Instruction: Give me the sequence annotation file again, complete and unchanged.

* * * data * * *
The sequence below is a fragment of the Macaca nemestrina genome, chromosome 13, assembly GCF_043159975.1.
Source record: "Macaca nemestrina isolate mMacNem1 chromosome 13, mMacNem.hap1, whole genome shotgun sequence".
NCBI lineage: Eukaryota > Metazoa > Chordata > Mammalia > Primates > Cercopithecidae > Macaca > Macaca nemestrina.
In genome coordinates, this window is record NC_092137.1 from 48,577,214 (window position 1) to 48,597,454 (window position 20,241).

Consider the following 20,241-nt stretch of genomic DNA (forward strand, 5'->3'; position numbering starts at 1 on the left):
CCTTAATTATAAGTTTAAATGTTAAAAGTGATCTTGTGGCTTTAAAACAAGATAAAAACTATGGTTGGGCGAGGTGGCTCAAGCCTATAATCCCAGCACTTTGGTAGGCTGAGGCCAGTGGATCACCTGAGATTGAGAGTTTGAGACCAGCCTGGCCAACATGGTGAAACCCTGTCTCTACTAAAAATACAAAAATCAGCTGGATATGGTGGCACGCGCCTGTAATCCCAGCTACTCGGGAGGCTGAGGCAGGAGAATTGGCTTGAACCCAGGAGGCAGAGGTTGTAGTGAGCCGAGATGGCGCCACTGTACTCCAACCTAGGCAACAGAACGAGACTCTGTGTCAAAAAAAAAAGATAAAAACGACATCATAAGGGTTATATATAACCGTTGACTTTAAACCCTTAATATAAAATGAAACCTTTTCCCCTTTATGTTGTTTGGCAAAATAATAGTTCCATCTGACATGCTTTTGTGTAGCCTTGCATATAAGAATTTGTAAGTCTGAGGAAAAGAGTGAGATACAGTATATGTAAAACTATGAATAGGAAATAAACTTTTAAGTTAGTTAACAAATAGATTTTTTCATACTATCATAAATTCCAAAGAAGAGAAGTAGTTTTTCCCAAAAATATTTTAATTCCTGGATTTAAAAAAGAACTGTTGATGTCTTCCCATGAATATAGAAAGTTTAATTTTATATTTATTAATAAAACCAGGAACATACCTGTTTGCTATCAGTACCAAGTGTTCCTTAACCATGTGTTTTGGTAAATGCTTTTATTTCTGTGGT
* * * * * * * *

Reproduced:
The sequence below is a fragment of the Macaca nemestrina genome, chromosome 13, assembly GCF_043159975.1.
Source record: "Macaca nemestrina isolate mMacNem1 chromosome 13, mMacNem.hap1, whole genome shotgun sequence".
NCBI lineage: Eukaryota > Metazoa > Chordata > Mammalia > Primates > Cercopithecidae > Macaca > Macaca nemestrina.
In genome coordinates, this window is record NC_092137.1 from 48,577,214 (window position 1) to 48,597,454 (window position 20,241).

Consider the following 20,241-nt stretch of genomic DNA (forward strand, 5'->3'; position numbering starts at 1 on the left):
CCTTAATTATAAGTTTAAATGTTAAAAGTGATCTTGTGGCTTTAAAACAAGATAAAAACTATGGTTGGGCGAGGTGGCTCAAGCCTATAATCCCAGCACTTTGGTAGGCTGAGGCCAGTGGATCACCTGAGATTGAGAGTTTGAGACCAGCCTGGCCAACATGGTGAAACCCTGTCTCTACTAAAAATACAAAAATCAGCTGGATATGGTGGCACGCGCCTGTAATCCCAGCTACTCGGGAGGCTGAGGCAGGAGAATTGGCTTGAACCCAGGAGGCAGAGGTTGTAGTGAGCCGAGATGGCGCCACTGTACTCCAACCTAGGCAACAGAACGAGACTCTGTGTCAAAAAAAAAAGATAAAAACGACATCATAAGGGTTATATATAACCGTTGACTTTAAACCCTTAATATAAAATGAAACCTTTTCCCCTTTATGTTGTTTGGCAAAATAATAGTTCCATCTGACATGCTTTTGTGTAGCCTTGCATATAAGAATTTGTAAGTCTGAGGAAAAGAGTGAGATACAGTATATGTAAAACTATGAATAGGAAATAAACTTTTAAGTTAGTTAACAAATAGATTTTTTCATACTATCATAAATTCCAAAGAAGAGAAGTAGTTTTTCCCAAAAATATTTTAATTCCTGGATTTAAAAAAGAACTGTTGATGTCTTCCCATGAATATAGAAAGTTTAATTTTATATTTATTAATAAAACCAGGAACATACCTGTTTGCTATCAGTACCAAGTGTTCCTTAACCATGTGTTTTGGTAAATGCTTTTATTTCTGTGGT